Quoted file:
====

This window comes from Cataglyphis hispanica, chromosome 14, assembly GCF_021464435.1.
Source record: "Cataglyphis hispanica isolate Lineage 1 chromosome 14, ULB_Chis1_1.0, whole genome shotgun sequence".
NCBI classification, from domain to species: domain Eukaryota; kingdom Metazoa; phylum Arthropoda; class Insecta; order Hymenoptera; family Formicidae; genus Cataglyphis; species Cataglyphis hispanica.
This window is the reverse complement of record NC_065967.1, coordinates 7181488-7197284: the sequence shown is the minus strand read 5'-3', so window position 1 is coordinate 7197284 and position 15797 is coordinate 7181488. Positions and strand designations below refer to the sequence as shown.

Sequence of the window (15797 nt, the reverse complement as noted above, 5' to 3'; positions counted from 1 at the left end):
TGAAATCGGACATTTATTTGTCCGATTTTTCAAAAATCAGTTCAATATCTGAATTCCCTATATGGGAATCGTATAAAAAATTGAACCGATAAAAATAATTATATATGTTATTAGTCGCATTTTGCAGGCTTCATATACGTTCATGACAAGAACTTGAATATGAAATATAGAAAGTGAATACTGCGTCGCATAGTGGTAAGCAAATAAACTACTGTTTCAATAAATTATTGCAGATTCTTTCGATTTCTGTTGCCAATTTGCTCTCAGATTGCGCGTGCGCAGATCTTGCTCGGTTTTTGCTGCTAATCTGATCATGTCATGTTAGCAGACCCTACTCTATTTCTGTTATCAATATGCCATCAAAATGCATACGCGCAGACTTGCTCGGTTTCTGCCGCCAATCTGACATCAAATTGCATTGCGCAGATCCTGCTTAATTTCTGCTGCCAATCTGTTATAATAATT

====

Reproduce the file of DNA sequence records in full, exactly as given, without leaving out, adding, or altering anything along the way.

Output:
This window comes from Cataglyphis hispanica, chromosome 14, assembly GCF_021464435.1.
Source record: "Cataglyphis hispanica isolate Lineage 1 chromosome 14, ULB_Chis1_1.0, whole genome shotgun sequence".
NCBI classification, from domain to species: domain Eukaryota; kingdom Metazoa; phylum Arthropoda; class Insecta; order Hymenoptera; family Formicidae; genus Cataglyphis; species Cataglyphis hispanica.
This window is the reverse complement of record NC_065967.1, coordinates 7181488-7197284: the sequence shown is the minus strand read 5'-3', so window position 1 is coordinate 7197284 and position 15797 is coordinate 7181488. Positions and strand designations below refer to the sequence as shown.

Sequence of the window (15797 nt, the reverse complement as noted above, 5' to 3'; positions counted from 1 at the left end):
TGAAATCGGACATTTATTTGTCCGATTTTTCAAAAATCAGTTCAATATCTGAATTCCCTATATGGGAATCGTATAAAAAATTGAACCGATAAAAATAATTATATATGTTATTAGTCGCATTTTGCAGGCTTCATATACGTTCATGACAAGAACTTGAATATGAAATATAGAAAGTGAATACTGCGTCGCATAGTGGTAAGCAAATAAACTACTGTTTCAATAAATTATTGCAGATTCTTTCGATTTCTGTTGCCAATTTGCTCTCAGATTGCGCGTGCGCAGATCTTGCTCGGTTTTTGCTGCTAATCTGATCATGTCATGTTAGCAGACCCTACTCTATTTCTGTTATCAATATGCCATCAAAATGCATACGCGCAGACTTGCTCGGTTTCTGCCGCCAATCTGACATCAAATTGCATTGCGCAGATCCTGCTTAATTTCTGCTGCCAATCTGTTATAATAATT